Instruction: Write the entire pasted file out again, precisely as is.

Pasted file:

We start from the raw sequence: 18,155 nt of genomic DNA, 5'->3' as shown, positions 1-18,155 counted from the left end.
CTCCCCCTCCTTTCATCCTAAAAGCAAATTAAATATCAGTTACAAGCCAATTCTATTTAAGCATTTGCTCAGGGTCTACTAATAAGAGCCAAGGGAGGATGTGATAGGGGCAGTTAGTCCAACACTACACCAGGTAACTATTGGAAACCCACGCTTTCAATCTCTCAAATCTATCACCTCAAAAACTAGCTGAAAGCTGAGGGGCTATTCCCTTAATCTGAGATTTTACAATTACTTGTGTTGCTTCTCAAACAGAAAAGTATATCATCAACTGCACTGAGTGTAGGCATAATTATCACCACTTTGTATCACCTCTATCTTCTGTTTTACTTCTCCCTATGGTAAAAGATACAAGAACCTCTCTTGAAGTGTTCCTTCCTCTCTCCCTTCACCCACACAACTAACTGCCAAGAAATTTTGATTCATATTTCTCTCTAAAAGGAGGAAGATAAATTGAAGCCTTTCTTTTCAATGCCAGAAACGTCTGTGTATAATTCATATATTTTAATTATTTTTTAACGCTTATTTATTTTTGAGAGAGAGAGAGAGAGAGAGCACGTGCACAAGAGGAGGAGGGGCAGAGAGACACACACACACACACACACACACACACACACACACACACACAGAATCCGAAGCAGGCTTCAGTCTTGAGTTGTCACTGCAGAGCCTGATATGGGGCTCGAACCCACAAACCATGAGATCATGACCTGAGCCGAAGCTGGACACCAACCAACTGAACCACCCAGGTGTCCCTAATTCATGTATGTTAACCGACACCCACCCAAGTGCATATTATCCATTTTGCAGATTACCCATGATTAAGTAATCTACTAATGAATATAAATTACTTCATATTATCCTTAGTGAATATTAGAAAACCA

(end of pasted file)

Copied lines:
We start from the raw sequence: 18,155 nt of genomic DNA, 5'->3' as shown, positions 1-18,155 counted from the left end.
CTCCCCCTCCTTTCATCCTAAAAGCAAATTAAATATCAGTTACAAGCCAATTCTATTTAAGCATTTGCTCAGGGTCTACTAATAAGAGCCAAGGGAGGATGTGATAGGGGCAGTTAGTCCAACACTACACCAGGTAACTATTGGAAACCCACGCTTTCAATCTCTCAAATCTATCACCTCAAAAACTAGCTGAAAGCTGAGGGGCTATTCCCTTAATCTGAGATTTTACAATTACTTGTGTTGCTTCTCAAACAGAAAAGTATATCATCAACTGCACTGAGTGTAGGCATAATTATCACCACTTTGTATCACCTCTATCTTCTGTTTTACTTCTCCCTATGGTAAAAGATACAAGAACCTCTCTTGAAGTGTTCCTTCCTCTCTCCCTTCACCCACACAACTAACTGCCAAGAAATTTTGATTCATATTTCTCTCTAAAAGGAGGAAGATAAATTGAAGCCTTTCTTTTCAATGCCAGAAACGTCTGTGTATAATTCATATATTTTAATTATTTTTTAACGCTTATTTATTTTTGAGAGAGAGAGAGAGAGAGAGCACGTGCACAAGAGGAGGAGGGGCAGAGAGACACACACACACACACACACACACACACACACACACACACACAGAATCCGAAGCAGGCTTCAGTCTTGAGTTGTCACTGCAGAGCCTGATATGGGGCTCGAACCCACAAACCATGAGATCATGACCTGAGCCGAAGCTGGACACCAACCAACTGAACCACCCAGGTGTCCCTAATTCATGTATGTTAACCGACACCCACCCAAGTGCATATTATCCATTTTGCAGATTACCCATGATTAAGTAATCTACTAATGAATATAAATTACTTCATATTATCCTTAGTGAATATTAGAAAACCA